According to World Health Organization (WHO), probiotics are live microorganisms that, when administered in adequate amounts, confer a health benefit to the host. These microorganisms are mainly represented by bacteria and yeast. They act on the balance, integrity and diversity of the intestinal microbiota, especially in cases of dysbiosis.
There are different types of probiotics, which can be classified into several categories : lactic ferments such as Lactobacilli and Bifidobacteria that can produce lactic acid by sugar fermentation ; yeast, the best known being Saccharomyces cerevisiae ; and spore-forming bacteria, such as Bacillus subtilis, which is able to be in spore form and withstand extreme conditions.
However, all microorganisms can’t claim to be probiotics. A set of requirements and evidence of beneficial effects on humans is behind the probiotic selection. Therefore, a microorganism can be considered as a probiotic if it meets a number of safety, functional and technological criteria.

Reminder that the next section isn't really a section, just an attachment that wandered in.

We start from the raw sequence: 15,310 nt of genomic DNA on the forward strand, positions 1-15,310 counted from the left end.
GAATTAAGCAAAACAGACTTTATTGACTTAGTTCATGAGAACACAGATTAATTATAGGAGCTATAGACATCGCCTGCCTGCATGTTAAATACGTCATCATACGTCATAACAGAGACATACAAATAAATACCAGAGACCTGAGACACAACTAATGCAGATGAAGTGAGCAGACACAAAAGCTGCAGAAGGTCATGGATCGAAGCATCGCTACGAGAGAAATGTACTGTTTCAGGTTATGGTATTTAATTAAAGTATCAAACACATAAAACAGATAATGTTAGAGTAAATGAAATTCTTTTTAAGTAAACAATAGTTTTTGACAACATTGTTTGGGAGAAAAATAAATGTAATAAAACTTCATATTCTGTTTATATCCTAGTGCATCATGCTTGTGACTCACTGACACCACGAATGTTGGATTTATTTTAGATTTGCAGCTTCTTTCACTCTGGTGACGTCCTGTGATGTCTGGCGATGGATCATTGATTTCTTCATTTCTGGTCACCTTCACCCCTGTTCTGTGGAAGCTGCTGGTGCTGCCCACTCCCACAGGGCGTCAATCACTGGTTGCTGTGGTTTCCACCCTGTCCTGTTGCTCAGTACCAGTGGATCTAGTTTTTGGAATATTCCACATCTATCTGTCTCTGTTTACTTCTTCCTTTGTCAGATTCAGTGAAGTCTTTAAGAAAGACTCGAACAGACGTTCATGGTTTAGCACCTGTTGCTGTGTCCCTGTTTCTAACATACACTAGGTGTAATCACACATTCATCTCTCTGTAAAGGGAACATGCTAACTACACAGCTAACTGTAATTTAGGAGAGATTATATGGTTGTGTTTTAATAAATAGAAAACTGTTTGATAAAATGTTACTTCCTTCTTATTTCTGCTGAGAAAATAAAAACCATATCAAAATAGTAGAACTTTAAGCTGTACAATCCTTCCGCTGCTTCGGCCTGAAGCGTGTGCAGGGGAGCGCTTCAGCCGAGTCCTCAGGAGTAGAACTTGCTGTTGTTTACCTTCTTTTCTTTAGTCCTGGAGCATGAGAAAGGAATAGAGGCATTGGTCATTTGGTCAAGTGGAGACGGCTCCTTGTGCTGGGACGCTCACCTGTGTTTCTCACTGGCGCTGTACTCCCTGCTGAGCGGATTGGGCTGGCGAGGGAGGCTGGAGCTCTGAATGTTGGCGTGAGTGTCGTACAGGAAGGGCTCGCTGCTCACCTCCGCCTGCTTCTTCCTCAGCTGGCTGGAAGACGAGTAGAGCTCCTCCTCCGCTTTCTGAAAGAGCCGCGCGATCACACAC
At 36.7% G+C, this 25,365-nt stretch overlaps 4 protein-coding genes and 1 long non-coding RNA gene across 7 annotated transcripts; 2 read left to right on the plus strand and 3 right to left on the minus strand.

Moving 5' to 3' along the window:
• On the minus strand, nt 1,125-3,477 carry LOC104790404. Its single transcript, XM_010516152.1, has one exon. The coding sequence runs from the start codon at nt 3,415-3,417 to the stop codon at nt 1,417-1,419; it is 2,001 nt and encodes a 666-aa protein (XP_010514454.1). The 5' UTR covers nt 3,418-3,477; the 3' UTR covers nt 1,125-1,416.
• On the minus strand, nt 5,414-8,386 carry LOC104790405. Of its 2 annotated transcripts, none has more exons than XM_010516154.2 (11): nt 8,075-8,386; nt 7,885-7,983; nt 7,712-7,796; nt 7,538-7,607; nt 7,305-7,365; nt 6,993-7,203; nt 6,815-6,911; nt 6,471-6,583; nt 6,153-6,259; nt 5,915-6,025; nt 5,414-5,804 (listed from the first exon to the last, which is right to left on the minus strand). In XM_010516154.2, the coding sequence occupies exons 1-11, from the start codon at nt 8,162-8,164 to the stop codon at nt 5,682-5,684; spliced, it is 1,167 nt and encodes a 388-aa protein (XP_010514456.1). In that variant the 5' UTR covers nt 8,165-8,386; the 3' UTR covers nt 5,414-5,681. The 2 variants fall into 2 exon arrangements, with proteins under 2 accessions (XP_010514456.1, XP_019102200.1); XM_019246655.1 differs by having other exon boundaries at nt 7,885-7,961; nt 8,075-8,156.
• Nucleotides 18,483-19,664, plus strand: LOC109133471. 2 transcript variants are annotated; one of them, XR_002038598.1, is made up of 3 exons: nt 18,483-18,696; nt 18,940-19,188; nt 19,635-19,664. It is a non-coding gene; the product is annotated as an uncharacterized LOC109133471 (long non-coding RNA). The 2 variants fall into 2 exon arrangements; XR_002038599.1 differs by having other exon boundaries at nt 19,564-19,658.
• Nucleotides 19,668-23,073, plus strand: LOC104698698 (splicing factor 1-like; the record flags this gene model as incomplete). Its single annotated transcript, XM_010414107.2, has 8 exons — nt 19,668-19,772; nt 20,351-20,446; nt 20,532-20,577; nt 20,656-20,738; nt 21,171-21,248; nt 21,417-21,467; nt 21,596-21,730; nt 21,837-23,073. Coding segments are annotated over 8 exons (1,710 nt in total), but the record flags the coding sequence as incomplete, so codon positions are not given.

The probiotic selection is based on tests performed on the strain (in vitro), its beneficial effects on health, and its possible industrial production.
Probiotics act on many health axis. Moreover, studies continue to find beneficial effects. The main properties are :
However, all probiotic strains haven’t the same action fields. Thus, a strain alone or an association of strains have their own effects, which can’t be attributed to other strains or combinations.
Several mechanisms of action can be allocated to probiotics in order to bring their benefits: probiotics compete with pathogen for available nutrients or for adhesion sites on the intestinal epithelium ; probiotics stimulate the immune system by increasing the antibodies release to recognize and eliminate unwanted molecules ; and/or probiotics secrete antimicrobial agents such as bacteriocins, which are toxic to pathogens.